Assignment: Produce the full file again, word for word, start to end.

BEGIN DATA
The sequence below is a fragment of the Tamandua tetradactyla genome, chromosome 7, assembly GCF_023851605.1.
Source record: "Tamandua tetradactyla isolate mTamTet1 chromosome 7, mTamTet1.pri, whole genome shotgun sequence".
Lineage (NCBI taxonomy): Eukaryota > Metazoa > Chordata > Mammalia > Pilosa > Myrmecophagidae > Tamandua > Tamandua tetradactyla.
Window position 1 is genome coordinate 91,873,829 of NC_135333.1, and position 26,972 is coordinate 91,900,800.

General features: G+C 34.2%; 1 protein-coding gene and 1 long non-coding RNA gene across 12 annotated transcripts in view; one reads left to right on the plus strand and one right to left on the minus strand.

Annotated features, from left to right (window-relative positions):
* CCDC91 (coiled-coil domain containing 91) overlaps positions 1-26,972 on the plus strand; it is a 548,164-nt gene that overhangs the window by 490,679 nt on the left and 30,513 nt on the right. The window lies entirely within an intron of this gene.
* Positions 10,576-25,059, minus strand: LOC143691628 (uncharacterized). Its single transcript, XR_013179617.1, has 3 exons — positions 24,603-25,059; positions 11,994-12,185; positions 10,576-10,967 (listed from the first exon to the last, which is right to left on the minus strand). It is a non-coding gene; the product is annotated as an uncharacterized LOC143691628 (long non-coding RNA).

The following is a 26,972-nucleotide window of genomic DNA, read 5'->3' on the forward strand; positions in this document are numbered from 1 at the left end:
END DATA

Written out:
The sequence below is a fragment of the Tamandua tetradactyla genome, chromosome 7, assembly GCF_023851605.1.
Source record: "Tamandua tetradactyla isolate mTamTet1 chromosome 7, mTamTet1.pri, whole genome shotgun sequence".
Lineage (NCBI taxonomy): Eukaryota > Metazoa > Chordata > Mammalia > Pilosa > Myrmecophagidae > Tamandua > Tamandua tetradactyla.
Window position 1 is genome coordinate 91,873,829 of NC_135333.1, and position 26,972 is coordinate 91,900,800.

General features: G+C 34.2%; 1 protein-coding gene and 1 long non-coding RNA gene across 12 annotated transcripts in view; one reads left to right on the plus strand and one right to left on the minus strand.

Annotated features, from left to right (window-relative positions):
* CCDC91 (coiled-coil domain containing 91) overlaps positions 1-26,972 on the plus strand; it is a 548,164-nt gene that overhangs the window by 490,679 nt on the left and 30,513 nt on the right. The window lies entirely within an intron of this gene.
* Positions 10,576-25,059, minus strand: LOC143691628 (uncharacterized). Its single transcript, XR_013179617.1, has 3 exons — positions 24,603-25,059; positions 11,994-12,185; positions 10,576-10,967 (listed from the first exon to the last, which is right to left on the minus strand). It is a non-coding gene; the product is annotated as an uncharacterized LOC143691628 (long non-coding RNA).

The following is a 26,972-nucleotide window of genomic DNA, read 5'->3' on the forward strand; positions in this document are numbered from 1 at the left end: